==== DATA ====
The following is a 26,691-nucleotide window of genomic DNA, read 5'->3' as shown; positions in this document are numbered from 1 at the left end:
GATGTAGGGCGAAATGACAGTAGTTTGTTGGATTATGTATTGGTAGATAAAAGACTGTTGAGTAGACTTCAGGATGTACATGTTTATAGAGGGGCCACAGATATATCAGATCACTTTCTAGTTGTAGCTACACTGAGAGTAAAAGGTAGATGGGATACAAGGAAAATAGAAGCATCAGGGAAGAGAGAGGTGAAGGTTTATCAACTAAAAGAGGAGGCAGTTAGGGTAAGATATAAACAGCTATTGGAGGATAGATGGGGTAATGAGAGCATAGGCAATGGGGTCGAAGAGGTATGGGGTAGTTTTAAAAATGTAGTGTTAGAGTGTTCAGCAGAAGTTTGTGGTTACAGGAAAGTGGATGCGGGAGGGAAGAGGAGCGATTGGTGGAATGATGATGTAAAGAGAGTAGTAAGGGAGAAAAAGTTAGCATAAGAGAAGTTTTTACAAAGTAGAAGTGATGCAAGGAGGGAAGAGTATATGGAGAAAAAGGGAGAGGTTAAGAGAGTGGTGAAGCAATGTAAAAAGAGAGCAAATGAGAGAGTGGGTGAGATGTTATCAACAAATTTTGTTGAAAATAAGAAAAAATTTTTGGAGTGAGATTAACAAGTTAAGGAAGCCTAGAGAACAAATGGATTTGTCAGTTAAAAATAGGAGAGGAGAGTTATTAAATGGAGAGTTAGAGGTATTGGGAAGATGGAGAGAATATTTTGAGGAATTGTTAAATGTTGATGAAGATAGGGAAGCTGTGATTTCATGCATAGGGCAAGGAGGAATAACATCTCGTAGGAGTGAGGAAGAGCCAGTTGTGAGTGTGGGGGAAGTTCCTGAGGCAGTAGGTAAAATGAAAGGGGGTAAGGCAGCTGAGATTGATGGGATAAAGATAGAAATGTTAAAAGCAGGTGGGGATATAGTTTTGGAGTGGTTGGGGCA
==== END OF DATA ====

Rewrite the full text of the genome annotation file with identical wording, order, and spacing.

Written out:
The following is a 26,691-nucleotide window of genomic DNA, read 5'->3' as shown; positions in this document are numbered from 1 at the left end:
GATGTAGGGCGAAATGACAGTAGTTTGTTGGATTATGTATTGGTAGATAAAAGACTGTTGAGTAGACTTCAGGATGTACATGTTTATAGAGGGGCCACAGATATATCAGATCACTTTCTAGTTGTAGCTACACTGAGAGTAAAAGGTAGATGGGATACAAGGAAAATAGAAGCATCAGGGAAGAGAGAGGTGAAGGTTTATCAACTAAAAGAGGAGGCAGTTAGGGTAAGATATAAACAGCTATTGGAGGATAGATGGGGTAATGAGAGCATAGGCAATGGGGTCGAAGAGGTATGGGGTAGTTTTAAAAATGTAGTGTTAGAGTGTTCAGCAGAAGTTTGTGGTTACAGGAAAGTGGATGCGGGAGGGAAGAGGAGCGATTGGTGGAATGATGATGTAAAGAGAGTAGTAAGGGAGAAAAAGTTAGCATAAGAGAAGTTTTTACAAAGTAGAAGTGATGCAAGGAGGGAAGAGTATATGGAGAAAAAGGGAGAGGTTAAGAGAGTGGTGAAGCAATGTAAAAAGAGAGCAAATGAGAGAGTGGGTGAGATGTTATCAACAAATTTTGTTGAAAATAAGAAAAAATTTTTGGAGTGAGATTAACAAGTTAAGGAAGCCTAGAGAACAAATGGATTTGTCAGTTAAAAATAGGAGAGGAGAGTTATTAAATGGAGAGTTAGAGGTATTGGGAAGATGGAGAGAATATTTTGAGGAATTGTTAAATGTTGATGAAGATAGGGAAGCTGTGATTTCATGCATAGGGCAAGGAGGAATAACATCTCGTAGGAGTGAGGAAGAGCCAGTTGTGAGTGTGGGGGAAGTTCCTGAGGCAGTAGGTAAAATGAAAGGGGGTAAGGCAGCTGAGATTGATGGGATAAAGATAGAAATGTTAAAAGCAGGTGGGGATATAGTTTTGGAGTGGTTGGGGCA